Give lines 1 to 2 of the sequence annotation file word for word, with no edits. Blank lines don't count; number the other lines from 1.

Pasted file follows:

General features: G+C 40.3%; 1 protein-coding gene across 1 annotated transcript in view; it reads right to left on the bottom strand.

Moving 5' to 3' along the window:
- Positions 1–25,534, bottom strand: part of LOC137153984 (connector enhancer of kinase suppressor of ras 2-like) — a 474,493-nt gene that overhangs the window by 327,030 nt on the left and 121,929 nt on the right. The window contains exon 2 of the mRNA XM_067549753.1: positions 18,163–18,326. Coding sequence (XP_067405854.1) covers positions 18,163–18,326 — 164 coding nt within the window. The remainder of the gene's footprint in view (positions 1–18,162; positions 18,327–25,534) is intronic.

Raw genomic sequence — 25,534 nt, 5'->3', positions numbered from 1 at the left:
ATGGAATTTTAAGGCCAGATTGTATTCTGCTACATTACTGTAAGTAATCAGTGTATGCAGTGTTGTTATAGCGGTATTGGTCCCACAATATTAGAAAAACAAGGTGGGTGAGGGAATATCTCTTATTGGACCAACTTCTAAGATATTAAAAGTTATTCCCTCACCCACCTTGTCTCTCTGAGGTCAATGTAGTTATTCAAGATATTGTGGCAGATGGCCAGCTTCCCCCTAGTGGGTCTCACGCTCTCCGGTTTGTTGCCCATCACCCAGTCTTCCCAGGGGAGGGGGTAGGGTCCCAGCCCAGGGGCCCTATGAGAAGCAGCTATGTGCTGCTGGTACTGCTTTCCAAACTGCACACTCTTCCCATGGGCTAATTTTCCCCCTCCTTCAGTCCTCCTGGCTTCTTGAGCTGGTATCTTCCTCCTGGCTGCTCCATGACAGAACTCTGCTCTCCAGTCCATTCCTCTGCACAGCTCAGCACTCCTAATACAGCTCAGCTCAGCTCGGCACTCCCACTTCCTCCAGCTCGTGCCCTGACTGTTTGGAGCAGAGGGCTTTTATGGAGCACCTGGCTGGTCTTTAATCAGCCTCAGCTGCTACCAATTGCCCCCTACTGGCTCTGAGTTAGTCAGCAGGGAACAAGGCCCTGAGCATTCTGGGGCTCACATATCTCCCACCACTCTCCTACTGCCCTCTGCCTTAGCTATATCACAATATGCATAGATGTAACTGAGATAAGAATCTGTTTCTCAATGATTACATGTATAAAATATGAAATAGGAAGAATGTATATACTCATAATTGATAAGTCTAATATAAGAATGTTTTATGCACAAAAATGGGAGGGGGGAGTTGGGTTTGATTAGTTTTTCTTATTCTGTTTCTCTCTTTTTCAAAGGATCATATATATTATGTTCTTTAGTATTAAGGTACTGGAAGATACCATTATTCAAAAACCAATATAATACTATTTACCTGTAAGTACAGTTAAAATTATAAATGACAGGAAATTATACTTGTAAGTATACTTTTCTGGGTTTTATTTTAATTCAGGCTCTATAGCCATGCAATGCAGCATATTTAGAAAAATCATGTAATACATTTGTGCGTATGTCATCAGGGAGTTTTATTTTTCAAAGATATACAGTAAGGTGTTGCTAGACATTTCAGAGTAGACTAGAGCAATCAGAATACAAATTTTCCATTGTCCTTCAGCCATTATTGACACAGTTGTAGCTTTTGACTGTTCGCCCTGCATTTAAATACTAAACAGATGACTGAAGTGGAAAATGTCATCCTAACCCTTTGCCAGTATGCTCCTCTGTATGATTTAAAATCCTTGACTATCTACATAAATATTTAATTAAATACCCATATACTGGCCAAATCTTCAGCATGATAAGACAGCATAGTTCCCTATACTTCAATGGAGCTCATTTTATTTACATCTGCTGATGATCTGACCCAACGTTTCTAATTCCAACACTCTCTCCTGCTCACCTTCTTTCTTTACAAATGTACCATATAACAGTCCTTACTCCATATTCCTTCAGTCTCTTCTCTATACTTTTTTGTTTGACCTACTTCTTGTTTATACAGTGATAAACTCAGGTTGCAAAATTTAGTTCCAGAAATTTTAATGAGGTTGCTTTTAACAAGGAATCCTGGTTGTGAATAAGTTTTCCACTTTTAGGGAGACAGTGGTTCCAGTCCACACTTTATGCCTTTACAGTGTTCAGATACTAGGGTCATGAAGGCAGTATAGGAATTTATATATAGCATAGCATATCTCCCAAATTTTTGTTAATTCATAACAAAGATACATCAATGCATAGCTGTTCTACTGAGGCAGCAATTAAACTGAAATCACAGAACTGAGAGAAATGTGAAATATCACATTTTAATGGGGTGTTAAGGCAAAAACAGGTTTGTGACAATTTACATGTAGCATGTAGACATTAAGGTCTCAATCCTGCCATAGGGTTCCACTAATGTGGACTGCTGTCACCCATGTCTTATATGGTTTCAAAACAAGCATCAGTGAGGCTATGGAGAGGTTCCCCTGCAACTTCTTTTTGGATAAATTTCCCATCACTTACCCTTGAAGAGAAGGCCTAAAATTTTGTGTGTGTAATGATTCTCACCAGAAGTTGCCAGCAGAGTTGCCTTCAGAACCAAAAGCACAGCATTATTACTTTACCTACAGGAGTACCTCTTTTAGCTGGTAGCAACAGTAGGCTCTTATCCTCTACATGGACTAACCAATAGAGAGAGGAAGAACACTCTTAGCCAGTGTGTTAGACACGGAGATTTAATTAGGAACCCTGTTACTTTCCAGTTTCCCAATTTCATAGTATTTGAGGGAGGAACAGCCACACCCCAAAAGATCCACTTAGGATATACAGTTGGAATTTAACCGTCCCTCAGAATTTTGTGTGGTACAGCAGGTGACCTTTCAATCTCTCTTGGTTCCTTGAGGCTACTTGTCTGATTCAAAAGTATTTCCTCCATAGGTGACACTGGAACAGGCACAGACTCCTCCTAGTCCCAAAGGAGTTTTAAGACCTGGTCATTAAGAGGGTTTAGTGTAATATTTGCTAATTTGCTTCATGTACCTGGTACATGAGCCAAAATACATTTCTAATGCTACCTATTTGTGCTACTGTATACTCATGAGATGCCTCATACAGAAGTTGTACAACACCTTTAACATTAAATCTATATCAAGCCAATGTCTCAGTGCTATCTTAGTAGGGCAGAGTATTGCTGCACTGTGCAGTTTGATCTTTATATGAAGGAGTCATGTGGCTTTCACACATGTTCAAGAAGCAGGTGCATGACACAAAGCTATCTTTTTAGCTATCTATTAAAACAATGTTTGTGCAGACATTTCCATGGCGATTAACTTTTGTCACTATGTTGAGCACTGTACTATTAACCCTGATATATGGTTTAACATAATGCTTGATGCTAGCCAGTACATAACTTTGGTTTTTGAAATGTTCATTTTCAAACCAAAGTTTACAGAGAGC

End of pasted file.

General features: G+C 40.3%; 1 protein-coding gene across 1 annotated transcript in view; it reads right to left on the bottom strand.

Moving 5' to 3' along the window: